Google today announced the general availability of the Google Compute Engine, the cloud computing platform it launched in the summer of 2012. As part of the GA launch, Google also announced expanded support for new operating systems, a 10 percent drop in pricing for standard instances, new 16-core instances for applications that need a lot of computation power and a new logo to update its branding.
Compute Engine is the cloud platform Google has developed on top of the vast infrastructure it manages to run its own search engine and its other properties. The company offers 24/7 support and promises a 99.95 percent update in its SLA.
Besides lowering the price of all standard instances by 10 percent, Google is also dropping the price of persistent disk storage by 60 percent, as well as I/O charges for it “so that you get a predictable, low price for your block storage device.” The company also says that its largest persistent disk volumes now have up to 700 percent higher I/O capability.
Until now, Compute Engine supported Debian and CentOS, customized with a Google-built kernel. Starting today, developers will also be able to use any out-of-the-box Linux distribution, including SELinux and CoreOS, the Y Combinator alum with the OS designed to mimic Google’s cloud infrastructure. The company is also announcing official support for SUSE, FreeBSD and Red Hat Enterprise Linux (currently in limited preview).
As part of this update, Google is also announcing support for Docker, the increasingly popular tool for creating virtual containers from any application. With Docker, developers can build and test an application on their laptops and then move this container to a production server for deployment. The company submitted Docker as an open-source project last month.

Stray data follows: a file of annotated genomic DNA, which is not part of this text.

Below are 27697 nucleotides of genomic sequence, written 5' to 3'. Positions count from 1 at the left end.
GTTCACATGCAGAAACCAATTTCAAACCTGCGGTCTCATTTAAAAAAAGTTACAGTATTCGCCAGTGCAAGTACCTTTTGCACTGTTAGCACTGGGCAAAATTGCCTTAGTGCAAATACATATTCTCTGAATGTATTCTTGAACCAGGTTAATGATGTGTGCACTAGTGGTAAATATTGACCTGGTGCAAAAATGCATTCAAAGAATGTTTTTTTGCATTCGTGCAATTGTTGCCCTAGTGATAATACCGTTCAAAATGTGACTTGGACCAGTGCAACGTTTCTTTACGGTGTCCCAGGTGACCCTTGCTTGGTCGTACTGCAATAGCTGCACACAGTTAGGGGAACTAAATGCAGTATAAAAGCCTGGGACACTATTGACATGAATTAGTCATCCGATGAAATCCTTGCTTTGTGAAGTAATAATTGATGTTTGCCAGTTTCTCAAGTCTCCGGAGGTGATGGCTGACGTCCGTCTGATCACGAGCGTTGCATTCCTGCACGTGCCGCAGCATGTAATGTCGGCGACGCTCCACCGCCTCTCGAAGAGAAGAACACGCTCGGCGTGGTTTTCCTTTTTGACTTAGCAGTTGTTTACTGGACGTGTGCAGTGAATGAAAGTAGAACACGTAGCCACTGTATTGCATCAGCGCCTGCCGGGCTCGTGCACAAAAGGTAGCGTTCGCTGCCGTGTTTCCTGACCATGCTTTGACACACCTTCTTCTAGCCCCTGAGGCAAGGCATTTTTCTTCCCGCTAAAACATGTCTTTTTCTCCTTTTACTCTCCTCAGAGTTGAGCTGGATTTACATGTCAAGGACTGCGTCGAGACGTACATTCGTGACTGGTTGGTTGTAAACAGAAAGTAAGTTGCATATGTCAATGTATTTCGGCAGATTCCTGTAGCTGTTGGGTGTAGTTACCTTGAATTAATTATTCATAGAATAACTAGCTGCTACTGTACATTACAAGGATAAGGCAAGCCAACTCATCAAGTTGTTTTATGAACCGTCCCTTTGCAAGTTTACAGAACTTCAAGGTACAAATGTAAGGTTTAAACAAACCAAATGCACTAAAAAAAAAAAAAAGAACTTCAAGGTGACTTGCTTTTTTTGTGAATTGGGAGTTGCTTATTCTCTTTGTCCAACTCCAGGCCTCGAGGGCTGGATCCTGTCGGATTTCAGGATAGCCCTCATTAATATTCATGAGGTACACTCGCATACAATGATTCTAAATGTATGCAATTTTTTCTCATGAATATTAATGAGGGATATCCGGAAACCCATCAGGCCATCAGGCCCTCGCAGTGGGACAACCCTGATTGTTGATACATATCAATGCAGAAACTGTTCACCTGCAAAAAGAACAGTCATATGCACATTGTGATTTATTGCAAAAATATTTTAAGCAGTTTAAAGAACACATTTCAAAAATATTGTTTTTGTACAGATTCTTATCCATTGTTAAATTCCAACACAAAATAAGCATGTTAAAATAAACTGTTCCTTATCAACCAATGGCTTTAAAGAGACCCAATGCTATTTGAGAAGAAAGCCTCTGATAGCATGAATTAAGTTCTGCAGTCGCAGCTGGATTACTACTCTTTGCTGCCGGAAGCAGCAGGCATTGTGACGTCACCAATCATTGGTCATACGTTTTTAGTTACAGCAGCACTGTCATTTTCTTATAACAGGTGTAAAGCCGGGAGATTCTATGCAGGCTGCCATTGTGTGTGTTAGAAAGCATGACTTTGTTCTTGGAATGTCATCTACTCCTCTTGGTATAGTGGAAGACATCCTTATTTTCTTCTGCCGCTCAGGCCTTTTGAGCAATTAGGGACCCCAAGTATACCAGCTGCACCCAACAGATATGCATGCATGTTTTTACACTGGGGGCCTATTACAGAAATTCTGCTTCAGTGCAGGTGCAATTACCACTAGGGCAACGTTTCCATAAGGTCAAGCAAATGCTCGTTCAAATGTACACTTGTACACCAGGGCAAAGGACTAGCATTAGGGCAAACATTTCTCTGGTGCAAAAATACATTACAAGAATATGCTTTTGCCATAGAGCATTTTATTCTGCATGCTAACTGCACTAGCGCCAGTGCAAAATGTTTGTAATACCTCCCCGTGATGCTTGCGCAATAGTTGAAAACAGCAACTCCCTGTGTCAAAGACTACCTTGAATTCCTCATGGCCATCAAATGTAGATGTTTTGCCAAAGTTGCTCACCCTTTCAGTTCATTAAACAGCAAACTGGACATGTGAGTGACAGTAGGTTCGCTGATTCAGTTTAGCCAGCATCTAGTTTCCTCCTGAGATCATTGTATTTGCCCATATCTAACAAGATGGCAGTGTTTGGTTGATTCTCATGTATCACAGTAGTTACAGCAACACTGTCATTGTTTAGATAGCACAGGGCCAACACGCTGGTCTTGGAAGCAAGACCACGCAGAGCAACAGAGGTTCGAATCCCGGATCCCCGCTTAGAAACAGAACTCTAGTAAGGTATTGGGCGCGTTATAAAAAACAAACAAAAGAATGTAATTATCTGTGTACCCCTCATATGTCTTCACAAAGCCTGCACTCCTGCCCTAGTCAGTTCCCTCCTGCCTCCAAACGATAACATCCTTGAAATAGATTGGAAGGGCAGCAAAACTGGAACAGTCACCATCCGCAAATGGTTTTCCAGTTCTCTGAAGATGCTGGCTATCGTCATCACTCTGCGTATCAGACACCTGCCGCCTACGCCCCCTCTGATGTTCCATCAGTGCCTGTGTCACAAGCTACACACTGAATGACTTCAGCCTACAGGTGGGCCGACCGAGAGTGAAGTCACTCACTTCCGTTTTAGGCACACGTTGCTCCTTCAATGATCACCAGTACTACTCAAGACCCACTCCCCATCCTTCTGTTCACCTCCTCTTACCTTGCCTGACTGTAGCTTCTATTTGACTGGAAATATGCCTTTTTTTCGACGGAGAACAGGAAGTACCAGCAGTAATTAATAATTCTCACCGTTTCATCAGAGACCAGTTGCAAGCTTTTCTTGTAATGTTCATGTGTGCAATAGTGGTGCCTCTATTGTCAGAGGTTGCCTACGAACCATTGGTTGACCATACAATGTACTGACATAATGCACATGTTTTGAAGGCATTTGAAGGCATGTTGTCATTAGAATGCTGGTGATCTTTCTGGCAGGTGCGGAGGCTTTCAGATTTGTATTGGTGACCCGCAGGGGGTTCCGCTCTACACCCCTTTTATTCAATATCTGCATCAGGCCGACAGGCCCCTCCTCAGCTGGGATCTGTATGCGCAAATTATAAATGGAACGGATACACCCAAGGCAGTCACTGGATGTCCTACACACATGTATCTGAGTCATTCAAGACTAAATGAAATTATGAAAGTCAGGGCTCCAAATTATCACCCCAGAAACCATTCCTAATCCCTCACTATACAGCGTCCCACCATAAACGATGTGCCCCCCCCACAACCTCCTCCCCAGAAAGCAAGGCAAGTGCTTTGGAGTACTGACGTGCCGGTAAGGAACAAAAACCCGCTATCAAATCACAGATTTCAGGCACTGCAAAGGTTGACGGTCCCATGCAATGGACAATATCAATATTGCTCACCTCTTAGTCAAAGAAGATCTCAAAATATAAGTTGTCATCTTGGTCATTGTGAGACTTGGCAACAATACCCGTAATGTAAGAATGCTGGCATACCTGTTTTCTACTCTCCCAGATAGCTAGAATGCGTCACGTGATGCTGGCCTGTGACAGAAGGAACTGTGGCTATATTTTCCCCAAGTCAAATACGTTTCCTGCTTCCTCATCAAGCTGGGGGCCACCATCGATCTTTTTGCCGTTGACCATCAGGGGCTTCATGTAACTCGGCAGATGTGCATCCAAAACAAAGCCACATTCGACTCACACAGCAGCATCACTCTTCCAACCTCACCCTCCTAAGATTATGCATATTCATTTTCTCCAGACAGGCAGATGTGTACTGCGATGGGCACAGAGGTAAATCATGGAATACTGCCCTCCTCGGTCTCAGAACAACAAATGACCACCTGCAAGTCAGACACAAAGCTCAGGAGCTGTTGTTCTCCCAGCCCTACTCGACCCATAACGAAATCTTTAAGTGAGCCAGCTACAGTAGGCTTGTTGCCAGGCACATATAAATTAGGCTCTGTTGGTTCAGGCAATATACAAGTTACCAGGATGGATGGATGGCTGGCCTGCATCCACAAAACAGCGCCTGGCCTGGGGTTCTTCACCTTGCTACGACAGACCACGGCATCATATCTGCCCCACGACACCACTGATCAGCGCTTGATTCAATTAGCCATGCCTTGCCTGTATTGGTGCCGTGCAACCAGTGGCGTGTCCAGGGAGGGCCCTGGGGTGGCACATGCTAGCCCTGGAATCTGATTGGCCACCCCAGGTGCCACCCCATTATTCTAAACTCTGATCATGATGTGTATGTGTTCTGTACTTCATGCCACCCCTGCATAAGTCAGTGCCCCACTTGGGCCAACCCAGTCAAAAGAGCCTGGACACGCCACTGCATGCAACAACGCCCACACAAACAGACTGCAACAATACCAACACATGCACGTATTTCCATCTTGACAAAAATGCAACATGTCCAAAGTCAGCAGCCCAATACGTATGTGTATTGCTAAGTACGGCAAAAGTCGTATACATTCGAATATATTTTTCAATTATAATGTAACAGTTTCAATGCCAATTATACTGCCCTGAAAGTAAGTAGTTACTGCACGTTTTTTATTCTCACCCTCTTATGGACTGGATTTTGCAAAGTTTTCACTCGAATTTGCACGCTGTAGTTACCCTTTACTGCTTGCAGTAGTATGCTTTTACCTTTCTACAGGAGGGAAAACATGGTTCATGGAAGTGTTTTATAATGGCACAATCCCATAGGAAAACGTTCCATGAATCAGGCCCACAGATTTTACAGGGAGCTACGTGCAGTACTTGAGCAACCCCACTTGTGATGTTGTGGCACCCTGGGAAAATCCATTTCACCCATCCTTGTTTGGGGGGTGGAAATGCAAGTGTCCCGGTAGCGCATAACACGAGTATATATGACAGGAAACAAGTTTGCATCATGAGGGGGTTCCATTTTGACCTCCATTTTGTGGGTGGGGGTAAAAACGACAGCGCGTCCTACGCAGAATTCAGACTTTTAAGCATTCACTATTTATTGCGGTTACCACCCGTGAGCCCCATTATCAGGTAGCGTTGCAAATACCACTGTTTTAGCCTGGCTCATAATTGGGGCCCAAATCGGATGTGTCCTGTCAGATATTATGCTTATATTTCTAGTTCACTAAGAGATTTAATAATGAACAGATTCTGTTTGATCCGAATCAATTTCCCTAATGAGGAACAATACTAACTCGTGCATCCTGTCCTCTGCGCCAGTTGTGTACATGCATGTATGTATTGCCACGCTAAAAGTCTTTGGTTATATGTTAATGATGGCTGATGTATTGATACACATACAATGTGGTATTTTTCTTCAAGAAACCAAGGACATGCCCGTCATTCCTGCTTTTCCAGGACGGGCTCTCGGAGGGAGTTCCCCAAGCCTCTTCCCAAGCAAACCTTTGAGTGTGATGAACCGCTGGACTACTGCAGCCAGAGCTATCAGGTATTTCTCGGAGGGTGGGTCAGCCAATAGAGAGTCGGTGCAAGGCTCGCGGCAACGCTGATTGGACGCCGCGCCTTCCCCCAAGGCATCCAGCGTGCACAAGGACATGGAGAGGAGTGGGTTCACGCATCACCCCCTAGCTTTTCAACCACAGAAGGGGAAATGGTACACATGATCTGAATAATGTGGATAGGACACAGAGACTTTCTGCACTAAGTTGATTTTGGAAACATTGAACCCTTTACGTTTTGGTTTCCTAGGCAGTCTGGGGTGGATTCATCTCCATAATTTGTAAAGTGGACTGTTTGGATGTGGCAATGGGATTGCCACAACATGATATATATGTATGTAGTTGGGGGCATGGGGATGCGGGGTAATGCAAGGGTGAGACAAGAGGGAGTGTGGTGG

Docker fits with CoreOS, a project that was started by Alex Polvi, the founder of Cloudkick, which he later sold to Rackspace. Docker actually comes packaged with CoreOS so applications can be moved between different services. That’s important as it offers ways for developers to easily use multiple cloud services without locking themselves into a single vendor.
For developers who need a more computational power than Google can offer so far, the company today launched three new 16-core instance types (until now, the maximum number of virtual cores on Compute Engine was 8). Google expects developers will use these to perform tasks that “range from silicon simulation to running high-scale NoSQL databases.”
Overall, Google’s range of instance types can’t quite compete with Amazon’s, but today’s launch allows it to offer a service for developers with very high demands, which may just keep some of them from moving to Amazon’s EC2 platform. One instance type Google doesn’t offer yet, however, is GPU instances. Amazon has offered GPU instances since 2010. Last month, the company introduced a new instance, which are optimized for graphics and GPU compute applications.